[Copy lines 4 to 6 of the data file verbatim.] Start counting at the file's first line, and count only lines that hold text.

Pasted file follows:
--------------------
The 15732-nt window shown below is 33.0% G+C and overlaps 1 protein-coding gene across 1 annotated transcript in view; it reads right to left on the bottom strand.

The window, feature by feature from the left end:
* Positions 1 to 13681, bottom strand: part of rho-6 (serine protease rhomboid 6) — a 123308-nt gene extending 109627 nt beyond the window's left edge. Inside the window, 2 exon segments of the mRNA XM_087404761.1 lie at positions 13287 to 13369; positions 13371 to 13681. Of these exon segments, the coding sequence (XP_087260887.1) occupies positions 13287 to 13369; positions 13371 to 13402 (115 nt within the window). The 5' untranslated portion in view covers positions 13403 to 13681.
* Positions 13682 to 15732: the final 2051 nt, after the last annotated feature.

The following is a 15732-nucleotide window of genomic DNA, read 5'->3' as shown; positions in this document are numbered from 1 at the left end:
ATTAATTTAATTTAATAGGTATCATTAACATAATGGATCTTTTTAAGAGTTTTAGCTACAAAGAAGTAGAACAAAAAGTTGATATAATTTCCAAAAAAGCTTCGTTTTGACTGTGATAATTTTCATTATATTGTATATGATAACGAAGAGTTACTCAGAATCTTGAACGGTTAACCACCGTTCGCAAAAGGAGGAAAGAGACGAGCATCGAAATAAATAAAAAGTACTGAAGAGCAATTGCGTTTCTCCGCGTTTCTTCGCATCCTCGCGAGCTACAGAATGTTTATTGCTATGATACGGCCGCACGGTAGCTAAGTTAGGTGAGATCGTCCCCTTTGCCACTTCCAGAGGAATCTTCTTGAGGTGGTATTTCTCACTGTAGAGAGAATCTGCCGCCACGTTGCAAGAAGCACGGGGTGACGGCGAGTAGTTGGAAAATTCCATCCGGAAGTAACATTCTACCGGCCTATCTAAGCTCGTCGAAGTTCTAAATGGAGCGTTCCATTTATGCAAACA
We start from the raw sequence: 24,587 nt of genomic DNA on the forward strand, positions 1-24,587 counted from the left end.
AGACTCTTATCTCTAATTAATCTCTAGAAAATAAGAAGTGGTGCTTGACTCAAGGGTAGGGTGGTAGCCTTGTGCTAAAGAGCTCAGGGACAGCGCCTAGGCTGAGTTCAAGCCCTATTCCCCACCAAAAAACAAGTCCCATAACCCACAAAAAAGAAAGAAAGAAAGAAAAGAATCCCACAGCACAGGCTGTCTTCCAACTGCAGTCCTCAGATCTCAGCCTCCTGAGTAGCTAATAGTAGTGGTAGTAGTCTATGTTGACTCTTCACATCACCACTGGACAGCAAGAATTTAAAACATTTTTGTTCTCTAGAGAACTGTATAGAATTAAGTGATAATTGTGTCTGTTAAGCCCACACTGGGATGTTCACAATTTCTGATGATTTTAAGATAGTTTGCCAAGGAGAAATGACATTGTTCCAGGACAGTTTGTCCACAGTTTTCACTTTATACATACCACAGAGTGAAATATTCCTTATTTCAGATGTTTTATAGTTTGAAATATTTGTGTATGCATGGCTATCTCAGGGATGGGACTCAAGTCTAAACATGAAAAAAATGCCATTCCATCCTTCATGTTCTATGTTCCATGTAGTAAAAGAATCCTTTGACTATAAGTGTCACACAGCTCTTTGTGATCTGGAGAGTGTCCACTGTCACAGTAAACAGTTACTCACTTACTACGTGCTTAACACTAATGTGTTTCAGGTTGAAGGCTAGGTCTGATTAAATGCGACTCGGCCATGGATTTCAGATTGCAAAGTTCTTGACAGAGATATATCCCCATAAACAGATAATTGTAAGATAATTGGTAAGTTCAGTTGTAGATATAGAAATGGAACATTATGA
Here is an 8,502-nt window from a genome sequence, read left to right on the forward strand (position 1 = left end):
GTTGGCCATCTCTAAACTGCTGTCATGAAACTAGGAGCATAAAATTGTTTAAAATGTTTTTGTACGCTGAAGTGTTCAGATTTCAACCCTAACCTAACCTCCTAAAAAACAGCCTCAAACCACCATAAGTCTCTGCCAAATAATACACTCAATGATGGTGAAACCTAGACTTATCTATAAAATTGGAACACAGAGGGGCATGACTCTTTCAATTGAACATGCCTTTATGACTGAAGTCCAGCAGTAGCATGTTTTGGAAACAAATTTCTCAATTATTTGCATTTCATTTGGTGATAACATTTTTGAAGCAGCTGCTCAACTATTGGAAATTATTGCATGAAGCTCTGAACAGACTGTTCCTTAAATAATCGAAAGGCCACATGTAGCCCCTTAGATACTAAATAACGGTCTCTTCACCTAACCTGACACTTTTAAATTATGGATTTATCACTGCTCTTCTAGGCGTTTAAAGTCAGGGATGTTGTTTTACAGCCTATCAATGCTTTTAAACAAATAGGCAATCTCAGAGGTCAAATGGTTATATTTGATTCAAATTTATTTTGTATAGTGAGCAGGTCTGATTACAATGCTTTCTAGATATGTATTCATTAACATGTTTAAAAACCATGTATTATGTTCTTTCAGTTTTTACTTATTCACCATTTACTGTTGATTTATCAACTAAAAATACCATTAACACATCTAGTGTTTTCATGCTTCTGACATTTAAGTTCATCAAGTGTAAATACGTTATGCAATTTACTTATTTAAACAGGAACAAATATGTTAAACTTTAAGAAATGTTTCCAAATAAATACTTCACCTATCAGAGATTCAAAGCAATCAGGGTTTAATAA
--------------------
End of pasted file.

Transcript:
* Positions 13682 to 15732: the final 2051 nt, after the last annotated feature.

The following is a 15732-nucleotide window of genomic DNA, read 5'->3' as shown; positions in this document are numbered from 1 at the left end:
ATTAATTTAATTTAATAGGTATCATTAACATAATGGATCTTTTTAAGAGTTTTAGCTACAAAGAAGTAGAACAAAAAGTTGATATAATTTCCAAAAAAGCTTCGTTTTGACTGTGATAATTTTCATTATATTGTATATGATAACGAAGAGTTACTCAGAATCTTGAACGGTTAACCACCGTTCGCAAAAGGAGGAAAGAGACGAGCATCGAAATAAATAAAAAGTACTGAAGAGCAATTGCGTTTCTCCGCGTTTCTTCGCATCCTCGCGAGCTACAGAATGTTTATTGCTATGATACGGCCGCACGGTAGCTAAGTTAGGTGAGATCGTCCCCTTTGCCACTTCCAGAGGAATCTTCTTGAGGTGGTATTTCTCACTGTAGAGAGAATCTGCCGCCACGTTGCAAGAAGCACGGGGTGACGGCGAGTAGTTGGAAAATTCCATCCGGAAGTAACATTCTACCGGCCTATCTAAGCTCGTCGAAGTTCTAAATGGAGCGTTCCATTTATGCAAACA